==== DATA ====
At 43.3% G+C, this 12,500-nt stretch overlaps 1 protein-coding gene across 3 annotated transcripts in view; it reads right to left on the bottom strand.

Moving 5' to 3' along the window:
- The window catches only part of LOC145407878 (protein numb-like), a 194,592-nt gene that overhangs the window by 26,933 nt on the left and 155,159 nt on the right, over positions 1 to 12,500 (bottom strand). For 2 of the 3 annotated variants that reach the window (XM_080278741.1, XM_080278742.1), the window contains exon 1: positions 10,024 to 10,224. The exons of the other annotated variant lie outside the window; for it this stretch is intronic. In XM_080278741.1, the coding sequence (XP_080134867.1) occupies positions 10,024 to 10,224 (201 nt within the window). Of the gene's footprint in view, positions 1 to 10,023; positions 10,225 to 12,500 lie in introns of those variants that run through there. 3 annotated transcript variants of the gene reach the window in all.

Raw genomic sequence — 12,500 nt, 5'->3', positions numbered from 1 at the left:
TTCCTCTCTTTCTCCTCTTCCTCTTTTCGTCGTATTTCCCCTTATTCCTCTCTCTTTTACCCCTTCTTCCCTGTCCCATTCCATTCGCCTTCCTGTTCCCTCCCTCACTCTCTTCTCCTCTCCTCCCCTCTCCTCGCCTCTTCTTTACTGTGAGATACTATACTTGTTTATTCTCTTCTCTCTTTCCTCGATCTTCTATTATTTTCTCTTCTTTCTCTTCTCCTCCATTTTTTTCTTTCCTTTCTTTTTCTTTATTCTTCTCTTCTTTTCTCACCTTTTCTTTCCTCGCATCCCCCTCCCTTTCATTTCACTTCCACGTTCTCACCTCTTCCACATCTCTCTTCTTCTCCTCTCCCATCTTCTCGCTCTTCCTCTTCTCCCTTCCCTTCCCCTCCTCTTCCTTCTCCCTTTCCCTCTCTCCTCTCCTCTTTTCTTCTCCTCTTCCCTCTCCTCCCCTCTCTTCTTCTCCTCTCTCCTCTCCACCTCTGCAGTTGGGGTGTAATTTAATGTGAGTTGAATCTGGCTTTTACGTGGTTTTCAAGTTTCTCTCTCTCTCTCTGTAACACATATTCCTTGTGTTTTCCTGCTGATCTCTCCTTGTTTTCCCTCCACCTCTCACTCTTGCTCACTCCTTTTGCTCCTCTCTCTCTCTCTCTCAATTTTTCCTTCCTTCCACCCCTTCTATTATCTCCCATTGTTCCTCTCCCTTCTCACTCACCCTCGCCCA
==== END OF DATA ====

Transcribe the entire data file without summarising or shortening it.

At 43.3% G+C, this 12,500-nt stretch overlaps 1 protein-coding gene across 3 annotated transcripts in view; it reads right to left on the bottom strand.

Moving 5' to 3' along the window:
- The window catches only part of LOC145407878 (protein numb-like), a 194,592-nt gene that overhangs the window by 26,933 nt on the left and 155,159 nt on the right, over positions 1 to 12,500 (bottom strand). For 2 of the 3 annotated variants that reach the window (XM_080278741.1, XM_080278742.1), the window contains exon 1: positions 10,024 to 10,224. The exons of the other annotated variant lie outside the window; for it this stretch is intronic. In XM_080278741.1, the coding sequence (XP_080134867.1) occupies positions 10,024 to 10,224 (201 nt within the window). Of the gene's footprint in view, positions 1 to 10,023; positions 10,225 to 12,500 lie in introns of those variants that run through there. 3 annotated transcript variants of the gene reach the window in all.

Raw genomic sequence — 12,500 nt, 5'->3', positions numbered from 1 at the left:
TTCCTCTCTTTCTCCTCTTCCTCTTTTCGTCGTATTTCCCCTTATTCCTCTCTCTTTTACCCCTTCTTCCCTGTCCCATTCCATTCGCCTTCCTGTTCCCTCCCTCACTCTCTTCTCCTCTCCTCCCCTCTCCTCGCCTCTTCTTTACTGTGAGATACTATACTTGTTTATTCTCTTCTCTCTTTCCTCGATCTTCTATTATTTTCTCTTCTTTCTCTTCTCCTCCATTTTTTTCTTTCCTTTCTTTTTCTTTATTCTTCTCTTCTTTTCTCACCTTTTCTTTCCTCGCATCCCCCTCCCTTTCATTTCACTTCCACGTTCTCACCTCTTCCACATCTCTCTTCTTCTCCTCTCCCATCTTCTCGCTCTTCCTCTTCTCCCTTCCCTTCCCCTCCTCTTCCTTCTCCCTTTCCCTCTCTCCTCTCCTCTTTTCTTCTCCTCTTCCCTCTCCTCCCCTCTCTTCTTCTCCTCTCTCCTCTCCACCTCTGCAGTTGGGGTGTAATTTAATGTGAGTTGAATCTGGCTTTTACGTGGTTTTCAAGTTTCTCTCTCTCTCTCTGTAACACATATTCCTTGTGTTTTCCTGCTGATCTCTCCTTGTTTTCCCTCCACCTCTCACTCTTGCTCACTCCTTTTGCTCCTCTCTCTCTCTCTCTCAATTTTTCCTTCCTTCCACCCCTTCTATTATCTCCCATTGTTCCTCTCCCTTCTCACTCACCCTCGCCCA